Estate Planning after a Second Marriage
It may be time to review your Will
Chances are that you have a Will somewhere that you had drawn up when your children were born. Depending on how long ago that was, you should probably dig it out, review it and then talk to an attorney about updating your estate plan to account for your current family situation.
It may be that nothing much has changed. Or you may have gotten a divorce several years back, even gotten remarried but never changed your estate planning documents to reflect these major life changes.
If you have remarried following a divorce or death of a spouse and you have children from the first marriage, you will want to pay close attention to how your estate plan addresses that situation. The best way to handle it is probably the creation of a Trust.
For the couple who marries later in life and has no children together, you can use the Trust to provide a place to live and income for the surviving spouse during his or her lifetime. Upon the death of the surviving spouse though, the estate would pass to the children of the first marriage, as opposed to any children the surviving spouse may have from a previous relationship. In Georgia, if no Will or Trust addresses the situation, the child from a first marriage will share their deceased parent's estate with the surviving spouse (step-parent) in equal shares—the surviving spouse receives what is termed a child's share.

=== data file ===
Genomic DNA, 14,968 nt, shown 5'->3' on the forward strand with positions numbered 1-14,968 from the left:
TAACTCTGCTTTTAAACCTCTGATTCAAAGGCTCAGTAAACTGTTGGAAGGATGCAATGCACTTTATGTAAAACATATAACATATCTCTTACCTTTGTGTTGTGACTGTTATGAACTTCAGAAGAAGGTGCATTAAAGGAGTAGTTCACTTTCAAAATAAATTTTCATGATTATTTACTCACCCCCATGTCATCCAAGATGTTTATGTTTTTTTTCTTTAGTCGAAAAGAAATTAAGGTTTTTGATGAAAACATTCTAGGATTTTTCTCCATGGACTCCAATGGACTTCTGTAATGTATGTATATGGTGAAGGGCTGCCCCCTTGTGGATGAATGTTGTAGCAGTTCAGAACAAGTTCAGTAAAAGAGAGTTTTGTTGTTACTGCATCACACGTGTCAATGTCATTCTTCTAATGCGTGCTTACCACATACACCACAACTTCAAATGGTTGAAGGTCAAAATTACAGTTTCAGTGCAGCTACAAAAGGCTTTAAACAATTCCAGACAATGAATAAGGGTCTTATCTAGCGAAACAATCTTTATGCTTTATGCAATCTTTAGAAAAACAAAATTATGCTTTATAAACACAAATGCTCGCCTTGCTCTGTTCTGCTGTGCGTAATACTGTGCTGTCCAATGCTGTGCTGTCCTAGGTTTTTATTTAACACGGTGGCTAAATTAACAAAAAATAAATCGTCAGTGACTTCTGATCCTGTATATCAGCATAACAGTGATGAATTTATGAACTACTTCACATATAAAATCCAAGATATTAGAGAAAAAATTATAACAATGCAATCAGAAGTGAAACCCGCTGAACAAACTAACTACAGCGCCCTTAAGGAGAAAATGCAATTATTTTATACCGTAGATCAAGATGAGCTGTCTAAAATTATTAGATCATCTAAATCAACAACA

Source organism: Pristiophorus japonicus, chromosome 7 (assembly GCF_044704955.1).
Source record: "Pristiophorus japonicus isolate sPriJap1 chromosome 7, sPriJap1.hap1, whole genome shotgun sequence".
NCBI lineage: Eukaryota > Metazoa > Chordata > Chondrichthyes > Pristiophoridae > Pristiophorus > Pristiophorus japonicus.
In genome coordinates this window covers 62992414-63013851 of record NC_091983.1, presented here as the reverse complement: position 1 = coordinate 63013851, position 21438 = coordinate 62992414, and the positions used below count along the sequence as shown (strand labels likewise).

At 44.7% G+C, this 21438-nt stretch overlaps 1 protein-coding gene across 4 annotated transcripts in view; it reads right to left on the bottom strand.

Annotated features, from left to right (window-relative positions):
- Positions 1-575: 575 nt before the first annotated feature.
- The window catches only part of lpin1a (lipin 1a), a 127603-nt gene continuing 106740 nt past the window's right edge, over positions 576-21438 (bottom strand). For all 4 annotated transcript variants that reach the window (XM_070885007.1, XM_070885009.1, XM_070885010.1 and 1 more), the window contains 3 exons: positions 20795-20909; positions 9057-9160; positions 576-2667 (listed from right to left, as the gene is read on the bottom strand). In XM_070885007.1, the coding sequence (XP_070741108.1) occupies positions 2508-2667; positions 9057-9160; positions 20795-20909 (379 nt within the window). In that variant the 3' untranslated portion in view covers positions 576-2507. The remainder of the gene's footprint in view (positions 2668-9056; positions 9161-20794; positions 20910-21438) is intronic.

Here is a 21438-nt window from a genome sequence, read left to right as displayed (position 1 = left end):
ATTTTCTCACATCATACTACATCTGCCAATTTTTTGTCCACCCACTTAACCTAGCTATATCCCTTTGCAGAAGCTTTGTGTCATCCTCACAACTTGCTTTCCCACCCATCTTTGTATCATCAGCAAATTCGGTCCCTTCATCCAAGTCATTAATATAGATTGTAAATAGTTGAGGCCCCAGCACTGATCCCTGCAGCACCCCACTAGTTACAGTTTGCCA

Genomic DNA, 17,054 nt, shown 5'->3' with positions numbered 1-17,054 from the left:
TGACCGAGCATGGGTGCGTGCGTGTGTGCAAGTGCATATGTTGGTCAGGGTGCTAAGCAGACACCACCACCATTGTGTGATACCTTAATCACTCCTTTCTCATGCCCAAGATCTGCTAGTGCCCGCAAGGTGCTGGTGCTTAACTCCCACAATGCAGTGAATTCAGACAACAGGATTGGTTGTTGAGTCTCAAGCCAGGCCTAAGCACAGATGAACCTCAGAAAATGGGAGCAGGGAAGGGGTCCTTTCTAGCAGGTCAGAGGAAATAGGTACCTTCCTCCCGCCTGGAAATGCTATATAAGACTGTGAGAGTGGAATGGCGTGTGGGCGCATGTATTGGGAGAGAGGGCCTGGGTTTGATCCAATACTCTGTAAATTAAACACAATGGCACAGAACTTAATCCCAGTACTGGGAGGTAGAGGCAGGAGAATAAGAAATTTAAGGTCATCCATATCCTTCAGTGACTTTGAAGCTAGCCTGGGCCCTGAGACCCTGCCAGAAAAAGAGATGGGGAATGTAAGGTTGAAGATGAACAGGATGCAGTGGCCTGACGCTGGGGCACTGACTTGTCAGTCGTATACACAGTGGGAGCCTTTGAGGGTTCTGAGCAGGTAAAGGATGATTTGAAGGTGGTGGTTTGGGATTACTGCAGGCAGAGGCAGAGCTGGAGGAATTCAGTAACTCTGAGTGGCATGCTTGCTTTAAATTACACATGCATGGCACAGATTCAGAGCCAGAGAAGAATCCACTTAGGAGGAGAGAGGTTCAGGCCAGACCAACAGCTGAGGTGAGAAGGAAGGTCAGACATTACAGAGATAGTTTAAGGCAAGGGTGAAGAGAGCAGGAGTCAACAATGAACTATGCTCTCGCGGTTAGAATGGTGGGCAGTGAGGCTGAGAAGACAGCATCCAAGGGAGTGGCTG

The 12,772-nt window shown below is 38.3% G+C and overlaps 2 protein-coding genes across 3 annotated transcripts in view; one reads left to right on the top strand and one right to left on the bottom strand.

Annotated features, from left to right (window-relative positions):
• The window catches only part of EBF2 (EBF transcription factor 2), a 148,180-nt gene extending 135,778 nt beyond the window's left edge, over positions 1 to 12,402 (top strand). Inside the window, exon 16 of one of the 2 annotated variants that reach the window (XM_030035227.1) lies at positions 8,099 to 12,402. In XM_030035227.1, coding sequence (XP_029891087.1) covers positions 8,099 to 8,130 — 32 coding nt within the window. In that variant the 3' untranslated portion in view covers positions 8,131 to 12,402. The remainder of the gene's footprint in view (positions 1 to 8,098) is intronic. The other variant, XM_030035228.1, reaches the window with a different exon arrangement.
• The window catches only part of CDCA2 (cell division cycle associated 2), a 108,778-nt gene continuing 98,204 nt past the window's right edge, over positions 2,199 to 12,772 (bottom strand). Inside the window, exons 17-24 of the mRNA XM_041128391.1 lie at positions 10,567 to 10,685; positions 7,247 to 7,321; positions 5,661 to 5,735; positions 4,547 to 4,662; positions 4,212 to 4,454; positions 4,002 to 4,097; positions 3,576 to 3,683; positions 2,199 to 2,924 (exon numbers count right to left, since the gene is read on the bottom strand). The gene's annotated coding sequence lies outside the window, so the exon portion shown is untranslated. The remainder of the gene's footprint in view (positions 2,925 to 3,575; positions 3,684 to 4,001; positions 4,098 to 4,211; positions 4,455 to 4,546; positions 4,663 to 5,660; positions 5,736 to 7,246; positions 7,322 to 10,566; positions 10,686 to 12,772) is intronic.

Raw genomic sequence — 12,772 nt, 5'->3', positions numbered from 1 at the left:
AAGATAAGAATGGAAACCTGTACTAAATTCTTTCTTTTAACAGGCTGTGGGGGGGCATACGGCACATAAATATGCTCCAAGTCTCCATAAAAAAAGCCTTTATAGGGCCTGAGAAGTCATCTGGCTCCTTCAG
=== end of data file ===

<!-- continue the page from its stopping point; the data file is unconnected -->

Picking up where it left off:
For the couple who have children from previous relationships as well as together, a new Will and Trust can clarify how you wish your assets to be distributed amongst your spouse and all children, making sure that children from your first marriage are cared for. A trust can even ensure that your children's potential ex-spouses do not have any claim to the assets of your estate upon your passing.
To spare your family from litigation related to your estate, you should create or revise your estate plan upon any divorce or remarriage. For that matter, you should have an attorney review your estate plan at least every two to three years (and more frequently is better) to determine if changes in your status or changes in the law require changes to your estate plan. At Georgia Estate Plan: Worrall Law LLC, we review estate plans to ensure our client's wishes will be fulfilled. We strive to form lifelong relationships with our clients so that we can be there as a trusted advisor throughout their life and to be there for their loved ones at the time when they need us the most.
SOURCE FOR POST: Mississippi Family Law Blog